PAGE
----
Super Motherload Review: You have to dig deeper
There seems to be an ever increasing demand for games that revolve around mining. Minecraft made it hugely popular, and from there, a surge of games utilizing mining mechanics just kept coming. Hidden beneath Super Motherload's casual appearance is a relatively hardcore game that will not only have you glued to your controller for hours on end working towards your next upgrade, but it will also test your skills the deeper you descend, with some devilish level designs. Oh, and they're always random.
Super Motherload doesn't ask much of you. Simply dig and bring back whatever materials you find so you can sell them off and upgrade your rig. However, your rig has a limited amount of fuel, so you're constantly tasked with making trips back up to refuel. The better your rig is, the deeper you'll be able to venture.
The act of actually digging for materials isn't as straightforward. Minerals on their own won't fetch a lot of money, but you can get more bang for your buck selling smelted materials. The act of smelting brings a relatively deep puzzle element to the game. By digging for minerals and allowing them to fuse into each other, they become new minerals of increasing rarity. This will force players to think before they dig and plan their routes strategically.
Of course it isn't just soil that's hidden beneath the surface of Mars. You'll eventually come across various blocks that will either require an upgraded rig to get through, or simply alternate routes. Since each playthrough randomizes the layouts of the level, you'll always be kept on your toes.
In order to find success, you'll want to constantly provide your rig with new upgrades and skills, which will either give it more fuel, better hull. You'll also want to buy and upgrade a set of bombs, which become absolutely essential the deeper you go.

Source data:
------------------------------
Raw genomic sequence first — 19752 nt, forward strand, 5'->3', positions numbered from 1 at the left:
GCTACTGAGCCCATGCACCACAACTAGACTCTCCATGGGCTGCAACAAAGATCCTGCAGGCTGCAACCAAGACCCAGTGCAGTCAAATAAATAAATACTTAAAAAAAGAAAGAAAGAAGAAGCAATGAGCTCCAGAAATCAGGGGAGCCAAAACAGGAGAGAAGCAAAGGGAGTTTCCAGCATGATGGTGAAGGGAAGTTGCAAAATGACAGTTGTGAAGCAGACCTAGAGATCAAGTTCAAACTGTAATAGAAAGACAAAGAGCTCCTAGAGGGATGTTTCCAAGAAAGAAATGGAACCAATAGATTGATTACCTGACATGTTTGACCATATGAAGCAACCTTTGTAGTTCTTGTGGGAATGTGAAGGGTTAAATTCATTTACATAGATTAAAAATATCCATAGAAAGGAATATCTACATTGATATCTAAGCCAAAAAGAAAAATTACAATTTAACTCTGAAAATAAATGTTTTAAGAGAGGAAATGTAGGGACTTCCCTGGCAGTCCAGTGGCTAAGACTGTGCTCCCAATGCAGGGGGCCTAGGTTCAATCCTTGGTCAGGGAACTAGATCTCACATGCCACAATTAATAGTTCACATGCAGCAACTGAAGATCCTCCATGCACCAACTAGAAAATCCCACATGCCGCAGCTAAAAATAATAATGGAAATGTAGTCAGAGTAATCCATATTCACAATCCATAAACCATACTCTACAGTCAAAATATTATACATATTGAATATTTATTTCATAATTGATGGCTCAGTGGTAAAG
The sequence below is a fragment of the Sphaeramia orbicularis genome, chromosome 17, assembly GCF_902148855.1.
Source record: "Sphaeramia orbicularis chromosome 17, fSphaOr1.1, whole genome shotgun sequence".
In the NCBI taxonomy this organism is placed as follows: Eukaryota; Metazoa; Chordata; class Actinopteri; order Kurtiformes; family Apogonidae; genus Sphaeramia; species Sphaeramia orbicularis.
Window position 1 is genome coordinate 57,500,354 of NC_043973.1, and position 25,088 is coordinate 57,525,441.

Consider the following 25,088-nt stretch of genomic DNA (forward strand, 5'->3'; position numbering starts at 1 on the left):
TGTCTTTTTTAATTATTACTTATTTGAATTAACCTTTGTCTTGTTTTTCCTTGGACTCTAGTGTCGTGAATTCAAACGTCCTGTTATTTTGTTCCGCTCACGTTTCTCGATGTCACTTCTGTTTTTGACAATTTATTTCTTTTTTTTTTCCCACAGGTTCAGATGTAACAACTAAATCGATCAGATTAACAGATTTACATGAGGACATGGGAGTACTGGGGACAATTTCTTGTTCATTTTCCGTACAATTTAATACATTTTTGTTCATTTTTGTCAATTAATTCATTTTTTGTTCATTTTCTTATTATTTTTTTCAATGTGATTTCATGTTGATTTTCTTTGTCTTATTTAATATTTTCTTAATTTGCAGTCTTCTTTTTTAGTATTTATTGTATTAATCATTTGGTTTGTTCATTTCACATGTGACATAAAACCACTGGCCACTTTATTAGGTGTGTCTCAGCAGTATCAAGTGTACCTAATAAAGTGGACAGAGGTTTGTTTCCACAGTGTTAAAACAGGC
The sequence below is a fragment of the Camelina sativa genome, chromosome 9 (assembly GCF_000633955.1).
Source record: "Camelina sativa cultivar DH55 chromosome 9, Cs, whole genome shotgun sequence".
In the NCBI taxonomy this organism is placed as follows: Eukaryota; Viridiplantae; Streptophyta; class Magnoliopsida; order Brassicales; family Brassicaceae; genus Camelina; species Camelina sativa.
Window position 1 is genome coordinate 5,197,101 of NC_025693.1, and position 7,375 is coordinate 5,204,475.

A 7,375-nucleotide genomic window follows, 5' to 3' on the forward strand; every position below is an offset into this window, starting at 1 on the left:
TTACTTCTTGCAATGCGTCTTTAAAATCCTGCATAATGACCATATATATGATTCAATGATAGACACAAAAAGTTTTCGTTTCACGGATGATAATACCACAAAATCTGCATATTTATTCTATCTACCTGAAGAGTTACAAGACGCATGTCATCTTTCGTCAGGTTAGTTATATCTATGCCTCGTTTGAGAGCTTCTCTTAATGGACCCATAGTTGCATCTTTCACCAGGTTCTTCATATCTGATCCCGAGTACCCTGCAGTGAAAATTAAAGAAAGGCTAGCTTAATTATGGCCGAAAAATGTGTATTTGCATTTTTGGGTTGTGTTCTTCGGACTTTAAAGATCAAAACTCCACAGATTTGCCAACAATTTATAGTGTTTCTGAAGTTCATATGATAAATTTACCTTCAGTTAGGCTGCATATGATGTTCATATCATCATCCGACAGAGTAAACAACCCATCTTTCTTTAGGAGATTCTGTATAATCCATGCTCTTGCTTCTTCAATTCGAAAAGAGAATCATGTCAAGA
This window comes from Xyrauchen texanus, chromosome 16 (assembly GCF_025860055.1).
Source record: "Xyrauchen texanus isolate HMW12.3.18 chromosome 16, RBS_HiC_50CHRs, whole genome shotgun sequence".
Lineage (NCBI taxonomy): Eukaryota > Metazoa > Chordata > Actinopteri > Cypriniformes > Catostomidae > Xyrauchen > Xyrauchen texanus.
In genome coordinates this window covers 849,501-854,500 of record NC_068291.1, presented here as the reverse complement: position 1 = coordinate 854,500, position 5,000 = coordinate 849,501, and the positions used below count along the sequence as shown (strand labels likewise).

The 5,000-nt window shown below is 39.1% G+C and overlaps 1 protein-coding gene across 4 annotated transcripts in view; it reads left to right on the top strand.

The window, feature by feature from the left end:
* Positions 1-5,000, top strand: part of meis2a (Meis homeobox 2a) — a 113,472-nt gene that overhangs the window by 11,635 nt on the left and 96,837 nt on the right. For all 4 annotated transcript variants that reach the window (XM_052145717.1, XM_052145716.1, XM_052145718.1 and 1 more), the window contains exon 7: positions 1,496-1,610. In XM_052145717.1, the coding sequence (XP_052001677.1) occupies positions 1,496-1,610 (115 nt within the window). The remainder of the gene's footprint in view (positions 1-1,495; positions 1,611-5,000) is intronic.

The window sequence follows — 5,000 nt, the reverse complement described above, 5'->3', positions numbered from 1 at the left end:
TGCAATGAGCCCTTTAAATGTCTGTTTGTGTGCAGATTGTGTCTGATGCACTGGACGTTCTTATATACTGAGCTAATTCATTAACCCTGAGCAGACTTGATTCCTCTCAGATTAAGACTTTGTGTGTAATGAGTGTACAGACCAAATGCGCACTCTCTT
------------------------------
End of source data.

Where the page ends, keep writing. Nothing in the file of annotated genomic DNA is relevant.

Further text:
Super Motherload isn't devoid of story, though. As you descend, you're prompted with various audio logs that will often task you with deviating from your dig assignment to go fetch for an item. The story itself gets darker in tone, becoming a better fit for its darker environment the deeper you are below ground.
It's not an easy game by any means, and getting the hang of it will literally require you to grasp the controls, since they tend to be very sensitive, especially when trying to fly out of the ground.
The game can be played by four players total in local co-op, but after trying to play with just one more player, I found that the game is much more enjoyable, not to mention manageable, when playing on my own. It's not impossible, but since your fuel is now shared by everyone on the team, it can get chaotic when you're not all coordinated.
Out of all the digital launch games, Super Motherload is one to give you hours of enjoyment, simply based on its high replaybility. Not only are the level layouts different each time, skills and upgrades shift around as well, which will usually drastically change up the way you play.